Keith Morris, chief of public safety,
July 7, 2016...I remember it like it was yesterday.
Across the nation, highly publicized officer-involved shooting deaths of men of color, coupled with retaliatory shootings of police officers and protests both non-violent and violent, were occurring. These left many unanswered questions creating frustration, anger and unprecedented distrust between police and the communities they serve.
Although policing is generally a localized concept — police operations are community specific; police-community relations are not. When a highly publicized police-citizen encounter occurs in one community, it has a decided effect on how people perceive police all across the country. The same is true when an officer is shot.
As a relatively new police chief in Allentown at the time, I struggled with how to respond to support both our richly diverse community and the officers who served them.
It was that evening that five Dallas police officers were killed during a non-violent protest, and a night that I learned a lot about the benefits of communication.
Shortly after the shootings occurred in Dallas, I donned my uniform and began walking around center city Allentown. I wanted to gauge our community and their perceptions of law enforcement, and I have to say that I was pleasantly surprised. I was welcomed in neighborhoods and was able to have some great conversations. This gave me insight into how relations can be maintained during difficult and challenging times.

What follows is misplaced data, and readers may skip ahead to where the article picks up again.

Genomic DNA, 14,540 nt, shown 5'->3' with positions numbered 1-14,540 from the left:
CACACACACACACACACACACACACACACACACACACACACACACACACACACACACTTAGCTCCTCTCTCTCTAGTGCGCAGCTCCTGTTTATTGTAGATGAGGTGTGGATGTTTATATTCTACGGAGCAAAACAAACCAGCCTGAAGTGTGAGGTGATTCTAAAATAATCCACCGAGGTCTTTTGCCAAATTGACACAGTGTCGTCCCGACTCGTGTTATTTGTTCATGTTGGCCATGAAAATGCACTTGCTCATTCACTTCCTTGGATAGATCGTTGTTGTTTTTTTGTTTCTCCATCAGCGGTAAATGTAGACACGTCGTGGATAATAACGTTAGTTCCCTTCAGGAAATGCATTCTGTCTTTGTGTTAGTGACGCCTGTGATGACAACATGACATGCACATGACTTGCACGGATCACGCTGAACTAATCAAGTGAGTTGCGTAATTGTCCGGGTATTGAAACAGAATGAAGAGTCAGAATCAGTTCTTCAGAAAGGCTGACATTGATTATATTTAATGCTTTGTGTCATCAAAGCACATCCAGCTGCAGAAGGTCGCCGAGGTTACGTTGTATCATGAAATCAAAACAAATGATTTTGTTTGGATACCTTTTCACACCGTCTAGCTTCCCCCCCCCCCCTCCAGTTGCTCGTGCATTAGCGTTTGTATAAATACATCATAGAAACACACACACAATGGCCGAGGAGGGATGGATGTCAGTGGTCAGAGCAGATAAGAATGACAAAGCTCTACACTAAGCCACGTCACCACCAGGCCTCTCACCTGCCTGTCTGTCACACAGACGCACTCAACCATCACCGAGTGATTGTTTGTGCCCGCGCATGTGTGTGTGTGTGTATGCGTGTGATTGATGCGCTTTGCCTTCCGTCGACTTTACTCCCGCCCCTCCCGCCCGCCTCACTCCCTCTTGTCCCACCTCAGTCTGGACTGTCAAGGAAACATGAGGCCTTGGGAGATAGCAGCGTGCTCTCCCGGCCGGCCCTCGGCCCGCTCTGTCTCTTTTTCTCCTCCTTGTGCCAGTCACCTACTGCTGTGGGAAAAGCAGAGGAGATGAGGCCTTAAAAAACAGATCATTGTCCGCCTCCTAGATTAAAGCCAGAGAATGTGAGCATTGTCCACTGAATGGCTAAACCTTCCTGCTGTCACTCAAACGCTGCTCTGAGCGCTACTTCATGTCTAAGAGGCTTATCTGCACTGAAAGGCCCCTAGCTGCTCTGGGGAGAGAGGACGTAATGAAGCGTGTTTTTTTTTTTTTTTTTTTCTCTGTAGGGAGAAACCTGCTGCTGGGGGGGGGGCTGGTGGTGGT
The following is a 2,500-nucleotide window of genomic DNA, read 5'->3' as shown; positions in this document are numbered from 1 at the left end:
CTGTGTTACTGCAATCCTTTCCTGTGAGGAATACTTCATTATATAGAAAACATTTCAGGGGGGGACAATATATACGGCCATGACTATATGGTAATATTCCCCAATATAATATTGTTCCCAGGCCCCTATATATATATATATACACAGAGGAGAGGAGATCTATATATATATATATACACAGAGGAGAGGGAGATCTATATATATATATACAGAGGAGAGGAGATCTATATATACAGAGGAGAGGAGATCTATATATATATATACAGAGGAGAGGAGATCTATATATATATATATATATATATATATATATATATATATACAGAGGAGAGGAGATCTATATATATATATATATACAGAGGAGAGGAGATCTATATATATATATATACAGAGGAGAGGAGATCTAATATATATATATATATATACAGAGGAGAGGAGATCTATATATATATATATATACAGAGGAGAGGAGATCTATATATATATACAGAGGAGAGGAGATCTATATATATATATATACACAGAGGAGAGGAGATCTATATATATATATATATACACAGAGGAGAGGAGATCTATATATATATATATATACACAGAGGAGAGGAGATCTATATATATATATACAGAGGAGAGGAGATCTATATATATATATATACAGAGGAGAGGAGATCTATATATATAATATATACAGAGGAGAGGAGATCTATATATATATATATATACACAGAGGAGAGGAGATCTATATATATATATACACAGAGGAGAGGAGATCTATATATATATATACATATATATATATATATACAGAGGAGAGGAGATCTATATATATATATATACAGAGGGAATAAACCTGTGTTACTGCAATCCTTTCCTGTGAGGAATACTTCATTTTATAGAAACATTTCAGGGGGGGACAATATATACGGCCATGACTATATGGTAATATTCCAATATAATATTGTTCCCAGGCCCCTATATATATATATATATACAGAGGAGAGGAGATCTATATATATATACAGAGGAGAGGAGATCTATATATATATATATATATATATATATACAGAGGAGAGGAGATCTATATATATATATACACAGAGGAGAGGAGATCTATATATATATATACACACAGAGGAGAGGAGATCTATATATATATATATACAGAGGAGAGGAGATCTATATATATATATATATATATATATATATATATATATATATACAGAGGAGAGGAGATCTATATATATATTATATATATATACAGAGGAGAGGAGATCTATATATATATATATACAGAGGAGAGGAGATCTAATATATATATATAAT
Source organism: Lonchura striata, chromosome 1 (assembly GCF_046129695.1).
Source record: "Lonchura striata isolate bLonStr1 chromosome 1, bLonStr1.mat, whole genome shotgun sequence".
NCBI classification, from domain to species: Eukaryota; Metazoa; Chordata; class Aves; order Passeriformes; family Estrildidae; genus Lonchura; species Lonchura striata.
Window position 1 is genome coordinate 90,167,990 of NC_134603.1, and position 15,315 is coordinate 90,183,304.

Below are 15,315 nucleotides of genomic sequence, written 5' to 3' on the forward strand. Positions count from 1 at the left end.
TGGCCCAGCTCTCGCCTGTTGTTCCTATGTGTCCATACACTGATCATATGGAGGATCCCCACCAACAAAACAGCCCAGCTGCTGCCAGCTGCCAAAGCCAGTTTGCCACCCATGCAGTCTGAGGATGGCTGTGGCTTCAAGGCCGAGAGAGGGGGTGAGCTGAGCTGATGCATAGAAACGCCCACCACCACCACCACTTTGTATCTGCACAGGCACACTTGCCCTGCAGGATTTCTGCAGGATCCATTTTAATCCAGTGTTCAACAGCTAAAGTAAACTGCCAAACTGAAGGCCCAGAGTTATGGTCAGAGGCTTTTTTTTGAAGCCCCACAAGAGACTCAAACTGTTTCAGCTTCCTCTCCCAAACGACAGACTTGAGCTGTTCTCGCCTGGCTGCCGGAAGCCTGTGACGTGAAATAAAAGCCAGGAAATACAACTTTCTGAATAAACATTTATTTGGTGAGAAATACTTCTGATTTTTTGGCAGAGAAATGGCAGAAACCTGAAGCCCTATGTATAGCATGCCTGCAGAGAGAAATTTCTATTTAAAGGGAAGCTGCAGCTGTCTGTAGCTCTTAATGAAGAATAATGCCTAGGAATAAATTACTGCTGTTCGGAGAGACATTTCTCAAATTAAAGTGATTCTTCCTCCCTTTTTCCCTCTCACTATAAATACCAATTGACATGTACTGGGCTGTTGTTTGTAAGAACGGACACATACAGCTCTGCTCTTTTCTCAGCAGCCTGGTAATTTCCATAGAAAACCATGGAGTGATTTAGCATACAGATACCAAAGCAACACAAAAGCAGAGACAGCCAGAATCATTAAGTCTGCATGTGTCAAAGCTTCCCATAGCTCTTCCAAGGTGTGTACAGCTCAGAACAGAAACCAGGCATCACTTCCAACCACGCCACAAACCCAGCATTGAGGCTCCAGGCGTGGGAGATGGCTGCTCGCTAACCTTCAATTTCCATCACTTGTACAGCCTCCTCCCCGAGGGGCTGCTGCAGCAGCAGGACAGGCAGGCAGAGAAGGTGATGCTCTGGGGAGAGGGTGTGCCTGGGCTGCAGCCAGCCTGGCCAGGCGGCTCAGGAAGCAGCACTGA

I learned that communication was key and action was a necessity. We hosted community workshops, town halls and community block parties. Open, honest, transparent and sometimes difficult discussions were had and were deemed imperative. I embodied a philosophy that communication leads to understanding, understanding leads to respect and respect can open the door to trust.
And at the end of the day, despite what was taking place across the country and a recognition that there was a lot of work that still needed to be undertaken, relationships in Allentown were being forged, and there was respect on both sides of the table.
I share this because I believe it is relevant as NCC prepares to move toward armed public safety officers in 2020. It is a significant change that, in my humble opinion, is timely and appropriate; however, that does not mean it may come without some fear and concern.
In today’s society, we have seen time and time again that a crisis can strike at any moment. It is our responsibility to ensure we are prepared to respond, to protect faculty, staff, students and visitors. Transitioning to a limited armed public safety department makes sense at face value for some, but not for those who may have grown up having had different experiences. Therefore, communication is key.
As we move forward in the process, I have asked that members of the college community, including our neighbors and friends, engage in discussions, imploring them to speak from the heart; to ask difficult questions so that we can all understand the “Why?” aspect of this transition, yet keep an open mind.
Remember: Communication = Understanding = Respect = Trust.
[Published in the Fall 2019 Northampton Community College Magazine.]